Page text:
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Biography of George Wallingford
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George Wallingford, a prosperous business man of Claremont in the last generation, was born in Dublin, N.H., July 17, 1808, son of Ebenezer and Mary (Hildreth) Wallingford. The first ancestor, Nicholas Wallingford, settled in Bradford, Mass., in 1672. David Wallingford, of the third generation descended from Nicholas, was a Lieutenant in the Revolutionary War. Born September 25, 1744, he went to the war from Hollis, N.H., was a minute-man, served in four companies under Captains Dow, Towns, Emerson, and Goss, and took part in the battles of Bunker Hill and Bennington. His son Ebenezer, who was born October 5, 1780, came to Claremont about seventy years ago. By his wife, Mary, who was born in Dublin, Ebenezer became the father of eight children, as follows: Elvira, born August 24, 1804, who died October 5, 1884; Mary, born August 10, 1806, who died March 1, 1870; George, born July 17, 1808, who died July 18, 1863; Sarah, born May 27, 1810, who died March 10, 1894; Philander, born June 6, 1812, who became a Methodist minister, and died August 6, 1887; Elizabeth, born September 8, 1814, who died May 5, 1836; Frances, born September 23, 1816, who died August 14, 1848; and Catharine, born February 1, 1819.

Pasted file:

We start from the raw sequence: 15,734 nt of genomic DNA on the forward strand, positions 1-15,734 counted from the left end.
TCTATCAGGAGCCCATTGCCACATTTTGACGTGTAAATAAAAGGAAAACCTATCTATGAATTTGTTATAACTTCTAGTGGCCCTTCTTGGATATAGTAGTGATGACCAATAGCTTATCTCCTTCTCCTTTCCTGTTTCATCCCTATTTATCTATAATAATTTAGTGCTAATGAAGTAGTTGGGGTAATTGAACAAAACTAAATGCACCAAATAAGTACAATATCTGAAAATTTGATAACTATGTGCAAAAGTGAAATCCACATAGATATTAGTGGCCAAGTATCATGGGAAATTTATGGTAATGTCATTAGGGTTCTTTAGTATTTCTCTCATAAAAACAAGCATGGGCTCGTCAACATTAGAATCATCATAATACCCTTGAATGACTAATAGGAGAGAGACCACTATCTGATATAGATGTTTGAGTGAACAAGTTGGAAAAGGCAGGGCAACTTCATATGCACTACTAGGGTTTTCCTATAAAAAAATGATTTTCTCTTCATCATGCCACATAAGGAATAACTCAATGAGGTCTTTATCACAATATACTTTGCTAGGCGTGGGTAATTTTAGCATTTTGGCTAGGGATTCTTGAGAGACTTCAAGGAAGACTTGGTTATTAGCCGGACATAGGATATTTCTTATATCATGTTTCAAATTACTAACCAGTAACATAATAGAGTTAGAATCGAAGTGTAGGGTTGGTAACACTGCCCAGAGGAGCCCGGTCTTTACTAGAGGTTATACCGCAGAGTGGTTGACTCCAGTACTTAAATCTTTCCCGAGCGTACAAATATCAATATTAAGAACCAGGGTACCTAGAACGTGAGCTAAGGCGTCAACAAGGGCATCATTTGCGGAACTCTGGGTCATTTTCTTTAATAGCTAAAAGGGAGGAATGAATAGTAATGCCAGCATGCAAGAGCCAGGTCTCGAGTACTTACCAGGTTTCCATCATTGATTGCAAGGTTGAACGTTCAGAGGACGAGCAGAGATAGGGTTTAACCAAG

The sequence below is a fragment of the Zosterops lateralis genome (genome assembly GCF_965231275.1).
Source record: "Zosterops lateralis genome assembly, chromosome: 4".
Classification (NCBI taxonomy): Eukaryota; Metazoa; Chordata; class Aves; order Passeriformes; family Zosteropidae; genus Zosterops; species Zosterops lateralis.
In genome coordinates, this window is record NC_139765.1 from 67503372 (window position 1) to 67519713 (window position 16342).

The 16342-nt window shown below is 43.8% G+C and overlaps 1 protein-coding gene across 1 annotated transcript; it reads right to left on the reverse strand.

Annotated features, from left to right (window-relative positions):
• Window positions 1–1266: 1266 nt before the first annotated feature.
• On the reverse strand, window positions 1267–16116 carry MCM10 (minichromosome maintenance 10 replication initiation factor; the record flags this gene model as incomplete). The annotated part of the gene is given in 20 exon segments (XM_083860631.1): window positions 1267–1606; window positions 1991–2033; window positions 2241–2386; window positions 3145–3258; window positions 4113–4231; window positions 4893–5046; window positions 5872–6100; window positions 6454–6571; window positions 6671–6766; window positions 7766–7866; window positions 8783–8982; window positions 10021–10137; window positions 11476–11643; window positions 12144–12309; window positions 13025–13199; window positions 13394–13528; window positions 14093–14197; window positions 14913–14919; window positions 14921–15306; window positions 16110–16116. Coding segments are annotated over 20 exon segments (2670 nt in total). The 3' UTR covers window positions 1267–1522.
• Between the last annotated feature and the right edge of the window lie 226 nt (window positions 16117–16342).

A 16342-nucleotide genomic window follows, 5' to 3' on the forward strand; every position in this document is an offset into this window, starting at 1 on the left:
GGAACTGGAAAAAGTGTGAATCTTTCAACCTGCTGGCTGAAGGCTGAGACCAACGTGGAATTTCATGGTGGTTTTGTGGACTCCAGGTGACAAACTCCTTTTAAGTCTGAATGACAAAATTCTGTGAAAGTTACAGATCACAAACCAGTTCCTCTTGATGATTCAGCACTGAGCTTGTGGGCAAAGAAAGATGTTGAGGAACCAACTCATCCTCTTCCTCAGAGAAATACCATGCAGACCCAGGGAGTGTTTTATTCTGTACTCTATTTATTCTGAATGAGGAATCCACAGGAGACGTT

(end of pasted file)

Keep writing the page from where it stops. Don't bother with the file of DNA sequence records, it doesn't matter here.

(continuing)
At the age of nineteen years George Wallingford came to Claremont, and there resided throughout the rest of his life. While he was a machinist by trade, he found it to his interest to engage in carriage ironing. Later in life he went into the grocery business, which he afterward followed successfully for many years. His death took place July 18, 1863. He married Helen P. Hitchcock, whose children by him were: Henry, born April 12, 1839; and Stella J., born September 22, 1843. Mrs. Wallingford, who survives her husband, is a member of an old and interesting family of Claremont. Her grandfather, Ichabod Hitchcock, the first of the name in this town, came here about the year 1770. Ichabod cleared some land situated a mile north of the village, built on it a house-for he was a carpenter by trade-and returned to New Haven, Conn., for his family. With them came a little party of adventurous spirits under his leadership, finding their way by marked trees to the little spot in the wilderness which he had chosen. On the journey, which lasted fourteen days, the furniture was carried in ox carts. The women rode on horseback, Ichabod’s wife carrying a baby in her arms; and the men travelled on foot. Ichabod helped in the erection of Union Church; and he was the master builder of the town hall, which he afterward took apart, and removed to the village. During the Revolution he was officially serving the town in the capacity of Sheriff and in other offices. At that time, having been misrepresented to the authorities as a Tory, he was arrested, tried, and honorably acquitted. He married Rebecca Pardee, who was born March 2, 1754, and whose grandparents came from France. Rebecca had three sisters, one of whom married Benjamin Tyler, another married Asa Jones, and the third became the wife of Ebenezer Sperry. Her children by Ichabod Hitchcock were: Samuel, born September 30, 1774, who died July 25, 1777; Hannah, born April 5, 1776, who died August 3, 1777; Hannah (second), born June 10, 1778, who died February 3, 1812; Samuel, born June 2, 1780, who died November 4, 1857; Lyman, born February 21, 1782, February 17, 1787; Ransom A., born May 15, 1784, who died August 19, 1795; Amos, born November 2, 1786, who died August 9, 1873; Reubah, born November 2, 1788, who died July 5, 1795; Esther, born October 11, 1791, who died September 22, 1793; Reubah (second), born May 2, 1795; who died September 25, 1799; and Esther, born June 25, 1798, who died July 18, 1798.
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